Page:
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  • Private Practice: In the Early Twentieth-Century Medical Office of Dr. Richard Cabot
  • Robert Aronowitz
Christopher Crenner . Private Practice: In the Early Twentieth-Century Medical Office of Dr. Richard Cabot. Baltimore: Johns Hopkins University Press, 2005. xv + 303 pp. Ill. $48.00 (0-8018-8117-X).

Most American physicians know about Richard Cabot (1868–1939) from the New England Journal of Medicine, which reminds its readers weekly that he started the Clinical Pathological Conference (CPC) in 1900. Chris Crenner's Private Practice does much more than fill in the details of Cabot's remarkable biography: it is an exemplary piece of scholarship, using Cabot's clinical records and patient correspondence to illuminate a much larger world of clinical medicine at a pivotal moment of change that he both catalyzed and exemplified.

Cabot and his patients were suspended between home and hospital. Cabot combined private practice with (Harvard) medical teaching and writing on diverse medical issues. While he built his academic reputation as a technical expert in the meaning and use of diagnostic technologies, the arc of his career was toward medical ethics. He became well known for his blunt attacks on placebo use and lying about terminal diagnoses.

Cabot's CPC made error in medicine too publicly visible for many of his medical contemporaries. His critics did not deny the reality of error so much as they feared that its public acknowledgment might undermine the authority of scientific medicine. Cabot believed that the more-technology-based medical practice that he promoted widened the gaps between doctor and patient; he argued that greater honesty in diagnosis and decision making were necessary to narrow these gaps and retain patient trust.

Crenner uses Cabot's correspondence with patients and colleagues to question the accuracy and importance of many aspects of the received history of modern bioethics, which has emphasized the recent emergence of the active medical consumer and informed consent, the ascendancy of greater truthfulness in diagnosis and prognosis, and the pivotal role played by bioethicists in these developments. Crenner instead portrays a more complex and nuanced past: Cabot's patients were anything but passive, deploying multiple strategies in their decision making and self-understanding. They often shopped around for the best doctors and treatments, and they implicitly exchanged respect for physician competence and authority in return for physician steadfastness and commitment to maintain hope.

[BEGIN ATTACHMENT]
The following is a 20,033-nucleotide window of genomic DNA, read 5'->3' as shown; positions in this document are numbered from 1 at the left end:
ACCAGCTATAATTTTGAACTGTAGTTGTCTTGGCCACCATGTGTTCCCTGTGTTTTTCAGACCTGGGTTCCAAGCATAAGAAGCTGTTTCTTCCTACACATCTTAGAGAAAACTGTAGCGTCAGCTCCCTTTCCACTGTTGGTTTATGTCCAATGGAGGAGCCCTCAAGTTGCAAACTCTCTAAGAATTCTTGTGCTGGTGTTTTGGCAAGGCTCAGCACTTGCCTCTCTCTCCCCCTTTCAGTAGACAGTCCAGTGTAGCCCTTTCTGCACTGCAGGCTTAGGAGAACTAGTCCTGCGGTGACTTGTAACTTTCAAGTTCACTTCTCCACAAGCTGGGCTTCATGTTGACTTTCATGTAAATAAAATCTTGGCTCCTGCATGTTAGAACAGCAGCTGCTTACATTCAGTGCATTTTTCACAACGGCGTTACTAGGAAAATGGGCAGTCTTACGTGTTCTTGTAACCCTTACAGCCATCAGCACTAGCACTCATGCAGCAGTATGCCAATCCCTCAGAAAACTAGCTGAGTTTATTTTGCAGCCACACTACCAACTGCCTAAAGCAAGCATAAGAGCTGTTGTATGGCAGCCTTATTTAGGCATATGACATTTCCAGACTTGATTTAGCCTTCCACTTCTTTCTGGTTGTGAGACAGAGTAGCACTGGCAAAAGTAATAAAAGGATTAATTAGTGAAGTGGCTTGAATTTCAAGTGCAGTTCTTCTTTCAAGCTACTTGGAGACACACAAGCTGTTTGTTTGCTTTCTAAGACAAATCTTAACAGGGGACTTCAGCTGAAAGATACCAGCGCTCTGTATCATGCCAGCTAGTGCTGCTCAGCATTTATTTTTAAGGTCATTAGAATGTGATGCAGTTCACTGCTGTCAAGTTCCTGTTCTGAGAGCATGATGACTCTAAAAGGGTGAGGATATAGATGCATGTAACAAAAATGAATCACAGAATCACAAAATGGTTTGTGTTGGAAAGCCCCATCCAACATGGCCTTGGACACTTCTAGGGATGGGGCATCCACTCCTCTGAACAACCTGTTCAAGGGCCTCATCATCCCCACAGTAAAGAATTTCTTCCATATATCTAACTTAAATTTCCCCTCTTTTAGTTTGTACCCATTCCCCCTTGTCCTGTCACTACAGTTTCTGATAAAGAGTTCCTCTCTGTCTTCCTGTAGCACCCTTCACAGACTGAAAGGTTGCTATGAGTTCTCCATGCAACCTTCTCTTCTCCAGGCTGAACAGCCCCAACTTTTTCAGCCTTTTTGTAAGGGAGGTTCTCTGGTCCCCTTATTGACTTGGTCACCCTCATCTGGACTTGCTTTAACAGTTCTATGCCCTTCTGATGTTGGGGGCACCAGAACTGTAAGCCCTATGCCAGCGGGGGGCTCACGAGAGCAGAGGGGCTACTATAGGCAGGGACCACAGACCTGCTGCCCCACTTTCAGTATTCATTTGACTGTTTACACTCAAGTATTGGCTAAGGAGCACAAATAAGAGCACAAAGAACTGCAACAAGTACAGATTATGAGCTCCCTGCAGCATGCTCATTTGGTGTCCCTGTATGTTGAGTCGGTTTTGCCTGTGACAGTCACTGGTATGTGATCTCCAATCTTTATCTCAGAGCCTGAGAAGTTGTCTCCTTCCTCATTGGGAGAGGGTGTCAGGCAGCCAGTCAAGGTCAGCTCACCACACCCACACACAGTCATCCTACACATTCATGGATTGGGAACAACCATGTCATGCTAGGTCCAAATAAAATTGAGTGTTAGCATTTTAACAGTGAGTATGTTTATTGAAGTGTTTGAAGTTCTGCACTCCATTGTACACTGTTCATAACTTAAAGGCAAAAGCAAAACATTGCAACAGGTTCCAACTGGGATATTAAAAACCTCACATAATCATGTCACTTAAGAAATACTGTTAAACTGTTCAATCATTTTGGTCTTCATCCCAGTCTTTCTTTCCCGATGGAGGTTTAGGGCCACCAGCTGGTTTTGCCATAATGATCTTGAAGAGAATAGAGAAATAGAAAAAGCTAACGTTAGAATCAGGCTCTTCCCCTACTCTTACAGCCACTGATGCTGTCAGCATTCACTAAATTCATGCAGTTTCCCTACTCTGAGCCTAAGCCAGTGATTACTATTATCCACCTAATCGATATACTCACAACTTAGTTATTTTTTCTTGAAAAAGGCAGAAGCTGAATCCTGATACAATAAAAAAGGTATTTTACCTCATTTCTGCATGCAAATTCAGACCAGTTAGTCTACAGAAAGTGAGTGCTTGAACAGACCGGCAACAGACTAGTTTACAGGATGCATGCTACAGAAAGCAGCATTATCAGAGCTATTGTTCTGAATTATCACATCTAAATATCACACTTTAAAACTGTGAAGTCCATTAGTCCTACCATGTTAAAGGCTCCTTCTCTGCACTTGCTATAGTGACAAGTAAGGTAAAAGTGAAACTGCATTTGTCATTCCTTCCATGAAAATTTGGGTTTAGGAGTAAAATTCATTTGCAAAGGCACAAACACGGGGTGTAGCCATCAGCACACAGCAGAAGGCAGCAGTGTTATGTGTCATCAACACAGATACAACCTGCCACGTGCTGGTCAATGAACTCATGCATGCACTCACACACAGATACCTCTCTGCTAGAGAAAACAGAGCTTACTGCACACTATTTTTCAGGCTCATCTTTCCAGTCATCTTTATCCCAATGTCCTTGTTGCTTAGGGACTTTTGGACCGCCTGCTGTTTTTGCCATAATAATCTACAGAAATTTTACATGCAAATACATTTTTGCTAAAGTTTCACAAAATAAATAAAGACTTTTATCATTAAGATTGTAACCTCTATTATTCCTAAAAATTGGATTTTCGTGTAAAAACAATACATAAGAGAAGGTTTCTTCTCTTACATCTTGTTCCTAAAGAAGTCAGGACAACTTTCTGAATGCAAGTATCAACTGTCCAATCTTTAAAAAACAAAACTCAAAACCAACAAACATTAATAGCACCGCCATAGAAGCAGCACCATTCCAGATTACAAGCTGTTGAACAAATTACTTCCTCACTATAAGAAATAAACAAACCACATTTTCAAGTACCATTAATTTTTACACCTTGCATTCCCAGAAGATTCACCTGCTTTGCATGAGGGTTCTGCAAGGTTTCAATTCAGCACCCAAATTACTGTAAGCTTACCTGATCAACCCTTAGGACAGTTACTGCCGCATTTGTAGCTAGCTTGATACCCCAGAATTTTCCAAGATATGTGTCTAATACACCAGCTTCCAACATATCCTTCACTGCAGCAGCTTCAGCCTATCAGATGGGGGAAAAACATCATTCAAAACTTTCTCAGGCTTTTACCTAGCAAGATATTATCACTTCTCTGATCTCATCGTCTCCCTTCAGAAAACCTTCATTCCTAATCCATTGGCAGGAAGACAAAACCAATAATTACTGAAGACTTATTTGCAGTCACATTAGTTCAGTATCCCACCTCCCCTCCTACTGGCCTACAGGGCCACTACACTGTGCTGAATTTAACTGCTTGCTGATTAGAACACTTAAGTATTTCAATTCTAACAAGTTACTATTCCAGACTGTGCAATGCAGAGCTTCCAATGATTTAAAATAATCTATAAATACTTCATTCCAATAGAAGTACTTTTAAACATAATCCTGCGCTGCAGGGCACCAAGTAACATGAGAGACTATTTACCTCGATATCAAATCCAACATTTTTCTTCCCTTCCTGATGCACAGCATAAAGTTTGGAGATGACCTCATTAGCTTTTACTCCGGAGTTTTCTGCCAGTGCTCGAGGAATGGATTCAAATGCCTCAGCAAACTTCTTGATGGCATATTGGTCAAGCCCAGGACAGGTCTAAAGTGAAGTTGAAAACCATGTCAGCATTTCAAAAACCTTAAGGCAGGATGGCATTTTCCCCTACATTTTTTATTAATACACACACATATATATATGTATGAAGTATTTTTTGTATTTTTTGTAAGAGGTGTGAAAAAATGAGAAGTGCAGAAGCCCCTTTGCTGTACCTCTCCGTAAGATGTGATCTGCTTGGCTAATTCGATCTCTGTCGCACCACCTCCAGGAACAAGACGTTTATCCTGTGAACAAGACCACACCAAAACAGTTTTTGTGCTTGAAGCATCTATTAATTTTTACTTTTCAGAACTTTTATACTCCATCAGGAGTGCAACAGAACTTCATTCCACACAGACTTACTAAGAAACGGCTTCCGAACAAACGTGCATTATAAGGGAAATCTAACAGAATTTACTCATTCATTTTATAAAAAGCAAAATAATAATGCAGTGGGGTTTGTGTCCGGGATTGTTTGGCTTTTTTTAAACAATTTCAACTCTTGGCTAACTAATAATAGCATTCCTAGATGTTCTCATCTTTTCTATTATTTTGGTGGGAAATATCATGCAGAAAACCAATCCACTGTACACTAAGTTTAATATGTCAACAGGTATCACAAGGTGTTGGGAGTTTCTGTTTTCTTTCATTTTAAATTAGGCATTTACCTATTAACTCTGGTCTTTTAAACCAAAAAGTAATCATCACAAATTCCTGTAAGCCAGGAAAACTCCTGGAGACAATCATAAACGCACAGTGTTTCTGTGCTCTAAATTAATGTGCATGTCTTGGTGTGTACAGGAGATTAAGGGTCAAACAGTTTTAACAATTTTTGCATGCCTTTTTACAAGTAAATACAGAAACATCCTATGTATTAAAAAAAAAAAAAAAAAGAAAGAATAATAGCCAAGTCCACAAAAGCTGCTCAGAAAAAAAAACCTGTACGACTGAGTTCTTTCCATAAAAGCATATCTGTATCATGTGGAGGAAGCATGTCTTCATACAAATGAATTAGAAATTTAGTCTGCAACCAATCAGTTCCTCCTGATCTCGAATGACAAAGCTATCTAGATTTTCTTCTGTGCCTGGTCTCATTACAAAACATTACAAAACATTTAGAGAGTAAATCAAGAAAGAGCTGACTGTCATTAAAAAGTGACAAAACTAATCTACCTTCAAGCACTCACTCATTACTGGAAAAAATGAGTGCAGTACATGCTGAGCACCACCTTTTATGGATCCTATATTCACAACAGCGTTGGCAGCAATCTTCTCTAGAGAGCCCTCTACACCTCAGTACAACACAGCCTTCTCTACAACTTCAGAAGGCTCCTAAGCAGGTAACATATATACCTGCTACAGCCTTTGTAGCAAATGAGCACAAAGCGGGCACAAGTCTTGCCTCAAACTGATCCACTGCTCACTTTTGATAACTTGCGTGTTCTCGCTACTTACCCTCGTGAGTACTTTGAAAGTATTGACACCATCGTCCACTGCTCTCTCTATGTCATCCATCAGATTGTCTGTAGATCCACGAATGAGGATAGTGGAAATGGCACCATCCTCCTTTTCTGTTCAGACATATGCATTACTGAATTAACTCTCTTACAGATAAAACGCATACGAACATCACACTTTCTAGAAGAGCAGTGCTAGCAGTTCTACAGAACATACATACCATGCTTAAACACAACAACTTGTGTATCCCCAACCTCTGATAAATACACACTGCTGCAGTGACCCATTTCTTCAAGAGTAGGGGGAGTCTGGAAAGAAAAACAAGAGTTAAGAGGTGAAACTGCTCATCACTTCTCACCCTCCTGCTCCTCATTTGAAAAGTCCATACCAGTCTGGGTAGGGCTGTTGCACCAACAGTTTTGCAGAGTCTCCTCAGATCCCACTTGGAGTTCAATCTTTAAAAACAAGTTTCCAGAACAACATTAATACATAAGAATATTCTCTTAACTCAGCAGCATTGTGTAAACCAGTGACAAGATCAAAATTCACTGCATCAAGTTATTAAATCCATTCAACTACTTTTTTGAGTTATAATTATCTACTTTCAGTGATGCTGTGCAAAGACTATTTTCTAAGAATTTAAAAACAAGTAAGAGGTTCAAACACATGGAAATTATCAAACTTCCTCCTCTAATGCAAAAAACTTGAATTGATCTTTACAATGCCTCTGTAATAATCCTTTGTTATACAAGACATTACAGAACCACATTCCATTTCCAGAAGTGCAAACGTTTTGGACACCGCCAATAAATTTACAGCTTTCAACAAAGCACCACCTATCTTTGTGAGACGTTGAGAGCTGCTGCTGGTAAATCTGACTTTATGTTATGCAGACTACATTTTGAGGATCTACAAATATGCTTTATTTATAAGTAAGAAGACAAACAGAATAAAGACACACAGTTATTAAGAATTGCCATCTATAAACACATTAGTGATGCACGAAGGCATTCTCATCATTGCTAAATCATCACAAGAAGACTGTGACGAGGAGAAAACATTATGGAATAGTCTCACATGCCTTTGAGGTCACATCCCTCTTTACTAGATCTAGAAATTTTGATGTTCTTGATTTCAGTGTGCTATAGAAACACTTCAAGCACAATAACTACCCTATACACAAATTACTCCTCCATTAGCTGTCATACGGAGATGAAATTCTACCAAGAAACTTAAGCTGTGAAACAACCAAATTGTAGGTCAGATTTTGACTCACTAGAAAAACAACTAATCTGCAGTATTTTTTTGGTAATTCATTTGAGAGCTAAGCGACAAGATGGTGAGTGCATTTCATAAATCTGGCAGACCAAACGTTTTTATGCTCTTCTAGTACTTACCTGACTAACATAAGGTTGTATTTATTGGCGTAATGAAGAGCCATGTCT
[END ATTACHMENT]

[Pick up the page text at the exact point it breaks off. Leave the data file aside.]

Crenner uses the differences between Cabot's public pronouncements on truth telling and placebo use and his actual clinical practices to capture the complex mix of change and continuity in doctor-patient relations. Particularly revealing were two episodes in Cabot's life: his "mercy killing" of his brother, who was suffering from end-stage diabetes mellitus in the preinsulin era, and the management of his own wife's death. Cabot kept his role in his brother's death secret until nearly the end of his life. In one sense, this secrecy was conventional, for euthanasia was common but was not discussed publicly; on the other hand, Cabot found the experience extremely painful, at the time and decades later, and could not easily fit it into any explicit ethical system. Cabot's care for his wife during her terminal [End Page 381] illness was more shockingly at odds with his public statements: he had diagnosed her as suffering from lung cancer on clinical grounds, and he took great pains to conceal from her both this diagnosis and the reality of her imminent death.

In both of these instances, the gap between private action and public pronouncement suggests how untidy and complex clinical decisions were and are, while evoking the historically contingent factors generally missing from bioethical analysis. For example, the gap becomes more understandable in light of the importance placed on familial rather than individual responsibility for decision making in Cabot's time. He and his contemporaries knew they were dealing with significant "collateral damage" from the new style of practice. Crenner devotes a chapter to Cabot's and others' changing strategies toward the great numbers of patients who could not be reliably diagnosed with objective disease. Another set of problems followed from the reality that these physicians promoted the technology-laden style of practice before there...


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pp. 381-382
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